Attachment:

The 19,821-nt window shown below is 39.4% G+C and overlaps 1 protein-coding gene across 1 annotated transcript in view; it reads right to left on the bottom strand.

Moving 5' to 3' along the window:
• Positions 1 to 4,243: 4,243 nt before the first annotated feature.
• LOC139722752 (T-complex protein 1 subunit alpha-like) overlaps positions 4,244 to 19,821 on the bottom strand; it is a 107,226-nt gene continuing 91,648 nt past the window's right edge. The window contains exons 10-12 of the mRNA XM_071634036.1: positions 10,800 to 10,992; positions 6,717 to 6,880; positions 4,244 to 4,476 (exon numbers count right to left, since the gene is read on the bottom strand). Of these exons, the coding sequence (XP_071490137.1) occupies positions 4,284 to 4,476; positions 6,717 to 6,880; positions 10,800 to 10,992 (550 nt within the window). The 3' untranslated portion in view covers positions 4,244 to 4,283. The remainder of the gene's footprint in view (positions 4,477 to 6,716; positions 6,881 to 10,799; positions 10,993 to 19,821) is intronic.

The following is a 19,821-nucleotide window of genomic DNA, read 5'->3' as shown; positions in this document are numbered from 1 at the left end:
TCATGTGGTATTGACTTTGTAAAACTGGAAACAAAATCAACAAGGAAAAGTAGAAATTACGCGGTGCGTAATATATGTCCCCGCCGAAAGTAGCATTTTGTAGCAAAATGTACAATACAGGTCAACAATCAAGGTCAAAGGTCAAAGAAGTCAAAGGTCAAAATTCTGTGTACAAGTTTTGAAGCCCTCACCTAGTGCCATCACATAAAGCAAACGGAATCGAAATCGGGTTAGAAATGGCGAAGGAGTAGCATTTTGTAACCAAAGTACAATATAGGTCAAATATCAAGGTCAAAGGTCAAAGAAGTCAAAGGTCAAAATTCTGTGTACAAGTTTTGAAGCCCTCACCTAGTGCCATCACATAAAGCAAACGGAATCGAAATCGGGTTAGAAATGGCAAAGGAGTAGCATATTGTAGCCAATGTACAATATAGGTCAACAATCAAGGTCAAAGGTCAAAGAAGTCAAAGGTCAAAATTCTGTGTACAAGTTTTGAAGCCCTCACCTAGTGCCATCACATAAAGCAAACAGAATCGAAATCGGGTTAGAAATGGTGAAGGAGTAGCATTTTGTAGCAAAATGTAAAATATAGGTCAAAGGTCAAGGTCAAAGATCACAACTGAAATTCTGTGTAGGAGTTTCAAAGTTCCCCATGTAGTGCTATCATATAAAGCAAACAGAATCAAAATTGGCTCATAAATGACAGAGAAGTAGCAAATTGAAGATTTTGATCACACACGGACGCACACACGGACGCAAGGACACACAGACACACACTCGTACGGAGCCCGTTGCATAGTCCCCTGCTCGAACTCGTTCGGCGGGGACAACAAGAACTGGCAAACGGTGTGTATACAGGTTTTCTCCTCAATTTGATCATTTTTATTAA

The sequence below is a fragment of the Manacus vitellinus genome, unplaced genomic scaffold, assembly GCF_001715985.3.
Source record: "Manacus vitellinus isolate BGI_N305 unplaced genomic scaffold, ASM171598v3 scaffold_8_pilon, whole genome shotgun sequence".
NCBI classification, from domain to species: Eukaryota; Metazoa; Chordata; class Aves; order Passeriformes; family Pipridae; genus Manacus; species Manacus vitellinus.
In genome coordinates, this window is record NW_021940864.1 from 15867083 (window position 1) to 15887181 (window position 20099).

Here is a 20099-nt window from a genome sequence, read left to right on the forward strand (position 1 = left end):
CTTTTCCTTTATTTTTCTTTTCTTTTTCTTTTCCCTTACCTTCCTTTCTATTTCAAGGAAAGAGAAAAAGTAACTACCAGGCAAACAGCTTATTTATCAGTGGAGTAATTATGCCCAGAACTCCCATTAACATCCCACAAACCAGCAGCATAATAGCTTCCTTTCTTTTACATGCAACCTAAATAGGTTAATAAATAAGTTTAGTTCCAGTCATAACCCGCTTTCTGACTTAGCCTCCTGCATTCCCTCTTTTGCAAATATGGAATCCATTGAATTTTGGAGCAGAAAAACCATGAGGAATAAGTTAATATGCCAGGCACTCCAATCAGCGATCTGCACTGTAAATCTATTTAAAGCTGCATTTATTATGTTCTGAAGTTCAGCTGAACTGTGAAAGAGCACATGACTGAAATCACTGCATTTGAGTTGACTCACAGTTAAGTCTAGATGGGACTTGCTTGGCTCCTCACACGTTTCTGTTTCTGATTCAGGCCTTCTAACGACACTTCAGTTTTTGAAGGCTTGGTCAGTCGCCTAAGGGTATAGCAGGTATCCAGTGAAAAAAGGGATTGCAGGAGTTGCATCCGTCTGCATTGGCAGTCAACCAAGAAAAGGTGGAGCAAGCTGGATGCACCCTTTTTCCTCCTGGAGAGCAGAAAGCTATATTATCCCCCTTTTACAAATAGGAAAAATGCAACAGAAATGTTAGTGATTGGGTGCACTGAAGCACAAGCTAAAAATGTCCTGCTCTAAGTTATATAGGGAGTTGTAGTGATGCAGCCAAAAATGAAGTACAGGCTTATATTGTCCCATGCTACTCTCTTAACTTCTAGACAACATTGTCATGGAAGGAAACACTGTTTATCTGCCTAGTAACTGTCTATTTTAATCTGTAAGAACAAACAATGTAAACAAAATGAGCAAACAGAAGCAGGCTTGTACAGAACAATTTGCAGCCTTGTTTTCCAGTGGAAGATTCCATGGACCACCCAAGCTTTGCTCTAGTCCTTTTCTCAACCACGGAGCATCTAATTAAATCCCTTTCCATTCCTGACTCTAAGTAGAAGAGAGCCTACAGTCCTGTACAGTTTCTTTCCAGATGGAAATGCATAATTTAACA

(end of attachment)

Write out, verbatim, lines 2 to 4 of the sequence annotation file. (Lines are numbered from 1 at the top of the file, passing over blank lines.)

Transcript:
Moving 5' to 3' along the window:
• Positions 1 to 4,243: 4,243 nt before the first annotated feature.
• LOC139722752 (T-complex protein 1 subunit alpha-like) overlaps positions 4,244 to 19,821 on the bottom strand; it is a 107,226-nt gene continuing 91,648 nt past the window's right edge. The window contains exons 10-12 of the mRNA XM_071634036.1: positions 10,800 to 10,992; positions 6,717 to 6,880; positions 4,244 to 4,476 (exon numbers count right to left, since the gene is read on the bottom strand). Of these exons, the coding sequence (XP_071490137.1) occupies positions 4,284 to 4,476; positions 6,717 to 6,880; positions 10,800 to 10,992 (550 nt within the window). The 3' untranslated portion in view covers positions 4,244 to 4,283. The remainder of the gene's footprint in view (positions 4,477 to 6,716; positions 6,881 to 10,799; positions 10,993 to 19,821) is intronic.